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Cemented hips help preventing infections

For decades, hip arthroplasty has been a routine procedure. In Europe, both total and partial hip replacements are the most frequent surgical interventions for patients with hip fracture or osteoarthritis. The treatment relieves pain and has good long-term outcomes. In cemented hip replacement, the artificial acetabulum and/or the femoral stem are fixed with bone cement and implant and bone bond immediately.

To prevent infections, the cement contains one or two antibiotics. Comprehensive studies have confirmed many benefits of this method.

The trend towards uncemented implants

portrait of soren overgaard
Professor Søren Overgaard, Copenhagen University Hospital, Bispebjerg, Denmark

Nevertheless, in Denmark, currently around 70 % of the patients receive uncemented implants, whereas Norway and Sweden are more conservative, but the use of uncemented implants has increased even in these countries, in Sweden from 3% in 2000 to 28% in 2019.

According to the German Arthroplasty Registry’s (EPRD) annual report 2019, in Germany, the number of cemented total hip replacements decreased from 8 % to 5 % between 2014 and 2018 across all patient age groups; at the same time, the percentage of entirely cement-free replacements increased from 75 % to 79 %. ‘Comprehensive studies have confirmed the many advantages of cemented hip replacements, such as a reduced fracture risk. Particularly certain patient groups, above all older patients or patients with hip fractures, profit from this type of implant.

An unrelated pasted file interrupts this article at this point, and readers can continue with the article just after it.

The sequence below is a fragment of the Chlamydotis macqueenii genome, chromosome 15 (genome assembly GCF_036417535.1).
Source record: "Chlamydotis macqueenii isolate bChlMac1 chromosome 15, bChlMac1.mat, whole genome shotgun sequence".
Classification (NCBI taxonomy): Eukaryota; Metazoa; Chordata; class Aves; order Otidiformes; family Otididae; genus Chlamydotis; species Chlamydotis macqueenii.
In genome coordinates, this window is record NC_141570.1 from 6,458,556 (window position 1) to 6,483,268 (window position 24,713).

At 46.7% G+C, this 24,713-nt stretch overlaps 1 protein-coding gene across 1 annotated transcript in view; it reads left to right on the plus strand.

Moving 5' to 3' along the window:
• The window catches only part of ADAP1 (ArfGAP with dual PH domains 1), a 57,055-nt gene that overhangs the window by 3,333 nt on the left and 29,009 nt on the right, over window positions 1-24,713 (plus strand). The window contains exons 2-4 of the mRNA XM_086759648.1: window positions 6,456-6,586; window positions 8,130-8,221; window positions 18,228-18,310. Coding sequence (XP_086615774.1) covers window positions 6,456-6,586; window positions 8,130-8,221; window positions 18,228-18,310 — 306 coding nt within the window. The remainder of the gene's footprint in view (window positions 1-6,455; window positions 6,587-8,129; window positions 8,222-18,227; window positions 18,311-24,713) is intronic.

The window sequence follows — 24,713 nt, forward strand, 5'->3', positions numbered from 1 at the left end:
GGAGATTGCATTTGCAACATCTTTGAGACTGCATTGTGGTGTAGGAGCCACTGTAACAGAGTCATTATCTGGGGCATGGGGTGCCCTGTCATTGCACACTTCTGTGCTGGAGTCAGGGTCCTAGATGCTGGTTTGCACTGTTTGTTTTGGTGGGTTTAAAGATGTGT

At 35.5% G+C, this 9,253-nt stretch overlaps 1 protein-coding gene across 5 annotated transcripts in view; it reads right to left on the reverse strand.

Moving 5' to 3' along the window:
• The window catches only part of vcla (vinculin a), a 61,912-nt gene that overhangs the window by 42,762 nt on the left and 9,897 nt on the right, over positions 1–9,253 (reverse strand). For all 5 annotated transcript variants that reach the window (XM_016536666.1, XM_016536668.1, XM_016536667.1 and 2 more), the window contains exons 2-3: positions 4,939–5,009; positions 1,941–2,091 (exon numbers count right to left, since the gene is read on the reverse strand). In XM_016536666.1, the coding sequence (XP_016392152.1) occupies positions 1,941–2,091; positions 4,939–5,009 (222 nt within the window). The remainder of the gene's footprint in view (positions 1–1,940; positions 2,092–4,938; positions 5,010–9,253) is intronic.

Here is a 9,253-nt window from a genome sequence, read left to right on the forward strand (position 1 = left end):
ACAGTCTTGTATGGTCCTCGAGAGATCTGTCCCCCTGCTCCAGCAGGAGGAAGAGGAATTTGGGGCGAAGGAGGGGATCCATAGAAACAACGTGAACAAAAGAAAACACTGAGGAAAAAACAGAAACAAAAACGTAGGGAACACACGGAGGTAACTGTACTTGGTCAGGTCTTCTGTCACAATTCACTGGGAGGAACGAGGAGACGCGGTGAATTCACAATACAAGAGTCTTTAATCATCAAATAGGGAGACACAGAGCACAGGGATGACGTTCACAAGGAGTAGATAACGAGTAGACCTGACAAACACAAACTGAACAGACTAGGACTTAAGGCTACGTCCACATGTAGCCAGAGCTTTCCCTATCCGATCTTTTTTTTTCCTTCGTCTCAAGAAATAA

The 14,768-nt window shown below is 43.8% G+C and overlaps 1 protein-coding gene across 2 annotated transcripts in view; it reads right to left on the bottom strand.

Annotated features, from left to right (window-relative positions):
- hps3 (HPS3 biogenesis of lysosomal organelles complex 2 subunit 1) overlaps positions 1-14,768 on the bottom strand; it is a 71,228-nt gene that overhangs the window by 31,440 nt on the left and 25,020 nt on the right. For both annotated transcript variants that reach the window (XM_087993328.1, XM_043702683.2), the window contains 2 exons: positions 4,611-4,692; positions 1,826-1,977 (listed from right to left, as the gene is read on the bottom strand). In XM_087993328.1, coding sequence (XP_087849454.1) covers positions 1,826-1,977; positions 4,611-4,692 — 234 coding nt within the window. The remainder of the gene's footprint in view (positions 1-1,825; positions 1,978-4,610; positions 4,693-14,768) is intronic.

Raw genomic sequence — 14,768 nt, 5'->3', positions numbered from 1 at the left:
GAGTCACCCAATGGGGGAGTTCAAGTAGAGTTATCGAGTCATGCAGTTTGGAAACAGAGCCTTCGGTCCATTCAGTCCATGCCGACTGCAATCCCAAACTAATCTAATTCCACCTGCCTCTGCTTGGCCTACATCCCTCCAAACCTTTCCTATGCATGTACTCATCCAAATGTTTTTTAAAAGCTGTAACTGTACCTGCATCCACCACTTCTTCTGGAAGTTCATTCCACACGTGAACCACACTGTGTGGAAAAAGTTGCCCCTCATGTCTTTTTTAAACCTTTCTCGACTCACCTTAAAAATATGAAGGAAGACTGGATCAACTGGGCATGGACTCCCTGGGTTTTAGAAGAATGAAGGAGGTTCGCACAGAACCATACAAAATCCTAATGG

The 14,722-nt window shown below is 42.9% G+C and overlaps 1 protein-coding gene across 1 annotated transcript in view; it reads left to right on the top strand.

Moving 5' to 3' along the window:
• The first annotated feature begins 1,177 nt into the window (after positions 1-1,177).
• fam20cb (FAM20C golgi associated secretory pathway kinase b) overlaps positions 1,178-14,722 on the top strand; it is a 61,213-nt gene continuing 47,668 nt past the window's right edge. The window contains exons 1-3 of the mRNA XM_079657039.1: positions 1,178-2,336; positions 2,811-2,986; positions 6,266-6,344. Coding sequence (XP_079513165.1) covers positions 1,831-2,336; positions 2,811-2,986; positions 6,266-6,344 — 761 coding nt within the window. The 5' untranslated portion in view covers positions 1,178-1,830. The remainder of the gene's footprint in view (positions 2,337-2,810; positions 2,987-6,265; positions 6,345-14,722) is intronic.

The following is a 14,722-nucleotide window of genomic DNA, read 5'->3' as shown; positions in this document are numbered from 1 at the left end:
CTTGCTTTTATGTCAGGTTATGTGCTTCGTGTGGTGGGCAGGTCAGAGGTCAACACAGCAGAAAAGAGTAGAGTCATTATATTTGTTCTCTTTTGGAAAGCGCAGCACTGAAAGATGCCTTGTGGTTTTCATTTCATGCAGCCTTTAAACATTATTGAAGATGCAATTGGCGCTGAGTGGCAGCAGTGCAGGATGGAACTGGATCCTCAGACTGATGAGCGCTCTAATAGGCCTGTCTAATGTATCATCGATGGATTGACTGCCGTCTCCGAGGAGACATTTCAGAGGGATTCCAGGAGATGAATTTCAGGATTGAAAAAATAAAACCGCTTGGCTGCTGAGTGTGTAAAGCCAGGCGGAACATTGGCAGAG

‘However, in many countries, clinical practice does not follow scientific evidence,’ says Professor of orthopaedic surgery Søren Overgaard of Copenhagen University Hospital, Bispebjerg, Denmark. The reasons for this trend, he assumes, might be the fact that surgeons are not familiar with the current evidence and the differences in training and culture in healthcare systems.

A sustainable bonding solution

The goals of any surgical intervention are pain reduction, maintaining long-term function and avoiding complications and revision surgery. The outcome is shaped by several factors – which can be partially controlled by the surgeon and the patients. ‘Advanced patient age is a given,’ says Overgaard. But ‘consumption of tobacco, alcohol or medication and the willingness to undergo surgery are issues that patient and physician can discuss.’